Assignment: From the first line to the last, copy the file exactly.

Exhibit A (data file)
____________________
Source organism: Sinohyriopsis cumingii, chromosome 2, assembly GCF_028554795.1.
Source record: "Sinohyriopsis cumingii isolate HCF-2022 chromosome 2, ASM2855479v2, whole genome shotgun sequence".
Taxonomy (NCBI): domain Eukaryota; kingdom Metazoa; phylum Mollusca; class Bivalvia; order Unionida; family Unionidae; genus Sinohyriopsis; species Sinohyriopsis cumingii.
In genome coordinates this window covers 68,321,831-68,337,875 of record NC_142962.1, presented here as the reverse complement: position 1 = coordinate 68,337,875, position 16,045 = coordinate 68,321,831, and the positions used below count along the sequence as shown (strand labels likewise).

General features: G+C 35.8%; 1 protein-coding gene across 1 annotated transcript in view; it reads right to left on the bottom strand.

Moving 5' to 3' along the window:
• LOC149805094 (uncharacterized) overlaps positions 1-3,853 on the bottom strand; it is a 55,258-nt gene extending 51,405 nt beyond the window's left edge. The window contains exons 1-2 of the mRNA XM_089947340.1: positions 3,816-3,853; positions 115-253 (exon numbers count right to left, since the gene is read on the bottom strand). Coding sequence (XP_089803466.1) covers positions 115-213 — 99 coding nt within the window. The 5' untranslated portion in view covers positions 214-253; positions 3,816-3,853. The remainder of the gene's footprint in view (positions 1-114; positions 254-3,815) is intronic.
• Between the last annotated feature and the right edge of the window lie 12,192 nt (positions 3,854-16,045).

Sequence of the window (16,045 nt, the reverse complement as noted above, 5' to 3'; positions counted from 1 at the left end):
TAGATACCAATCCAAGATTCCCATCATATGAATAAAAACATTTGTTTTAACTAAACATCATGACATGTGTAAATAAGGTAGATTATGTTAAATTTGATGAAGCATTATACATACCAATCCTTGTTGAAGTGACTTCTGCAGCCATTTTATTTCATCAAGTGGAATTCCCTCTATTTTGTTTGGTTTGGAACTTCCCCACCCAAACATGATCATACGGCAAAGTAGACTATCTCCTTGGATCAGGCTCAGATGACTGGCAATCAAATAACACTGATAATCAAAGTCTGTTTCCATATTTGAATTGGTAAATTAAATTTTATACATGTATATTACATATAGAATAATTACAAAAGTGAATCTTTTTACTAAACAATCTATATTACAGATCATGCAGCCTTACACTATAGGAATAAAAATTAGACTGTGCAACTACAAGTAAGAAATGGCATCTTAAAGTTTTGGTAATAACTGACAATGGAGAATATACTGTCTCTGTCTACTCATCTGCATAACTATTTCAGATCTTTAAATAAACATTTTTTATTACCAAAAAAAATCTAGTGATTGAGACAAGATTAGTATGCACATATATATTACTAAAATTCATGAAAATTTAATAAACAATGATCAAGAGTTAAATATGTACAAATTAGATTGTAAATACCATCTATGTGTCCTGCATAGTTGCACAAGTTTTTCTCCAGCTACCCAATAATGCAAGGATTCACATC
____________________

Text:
Source organism: Sinohyriopsis cumingii, chromosome 2, assembly GCF_028554795.1.
Source record: "Sinohyriopsis cumingii isolate HCF-2022 chromosome 2, ASM2855479v2, whole genome shotgun sequence".
Taxonomy (NCBI): domain Eukaryota; kingdom Metazoa; phylum Mollusca; class Bivalvia; order Unionida; family Unionidae; genus Sinohyriopsis; species Sinohyriopsis cumingii.
In genome coordinates this window covers 68,321,831-68,337,875 of record NC_142962.1, presented here as the reverse complement: position 1 = coordinate 68,337,875, position 16,045 = coordinate 68,321,831, and the positions used below count along the sequence as shown (strand labels likewise).

General features: G+C 35.8%; 1 protein-coding gene across 1 annotated transcript in view; it reads right to left on the bottom strand.

Moving 5' to 3' along the window:
• LOC149805094 (uncharacterized) overlaps positions 1-3,853 on the bottom strand; it is a 55,258-nt gene extending 51,405 nt beyond the window's left edge. The window contains exons 1-2 of the mRNA XM_089947340.1: positions 3,816-3,853; positions 115-253 (exon numbers count right to left, since the gene is read on the bottom strand). Coding sequence (XP_089803466.1) covers positions 115-213 — 99 coding nt within the window. The 5' untranslated portion in view covers positions 214-253; positions 3,816-3,853. The remainder of the gene's footprint in view (positions 1-114; positions 254-3,815) is intronic.
• Between the last annotated feature and the right edge of the window lie 12,192 nt (positions 3,854-16,045).

Sequence of the window (16,045 nt, the reverse complement as noted above, 5' to 3'; positions counted from 1 at the left end):
TAGATACCAATCCAAGATTCCCATCATATGAATAAAAACATTTGTTTTAACTAAACATCATGACATGTGTAAATAAGGTAGATTATGTTAAATTTGATGAAGCATTATACATACCAATCCTTGTTGAAGTGACTTCTGCAGCCATTTTATTTCATCAAGTGGAATTCCCTCTATTTTGTTTGGTTTGGAACTTCCCCACCCAAACATGATCATACGGCAAAGTAGACTATCTCCTTGGATCAGGCTCAGATGACTGGCAATCAAATAACACTGATAATCAAAGTCTGTTTCCATATTTGAATTGGTAAATTAAATTTTATACATGTATATTACATATAGAATAATTACAAAAGTGAATCTTTTTACTAAACAATCTATATTACAGATCATGCAGCCTTACACTATAGGAATAAAAATTAGACTGTGCAACTACAAGTAAGAAATGGCATCTTAAAGTTTTGGTAATAACTGACAATGGAGAATATACTGTCTCTGTCTACTCATCTGCATAACTATTTCAGATCTTTAAATAAACATTTTTTATTACCAAAAAAAATCTAGTGATTGAGACAAGATTAGTATGCACATATATATTACTAAAATTCATGAAAATTTAATAAACAATGATCAAGAGTTAAATATGTACAAATTAGATTGTAAATACCATCTATGTGTCCTGCATAGTTGCACAAGTTTTTCTCCAGCTACCCAATAATGCAAGGATTCACATC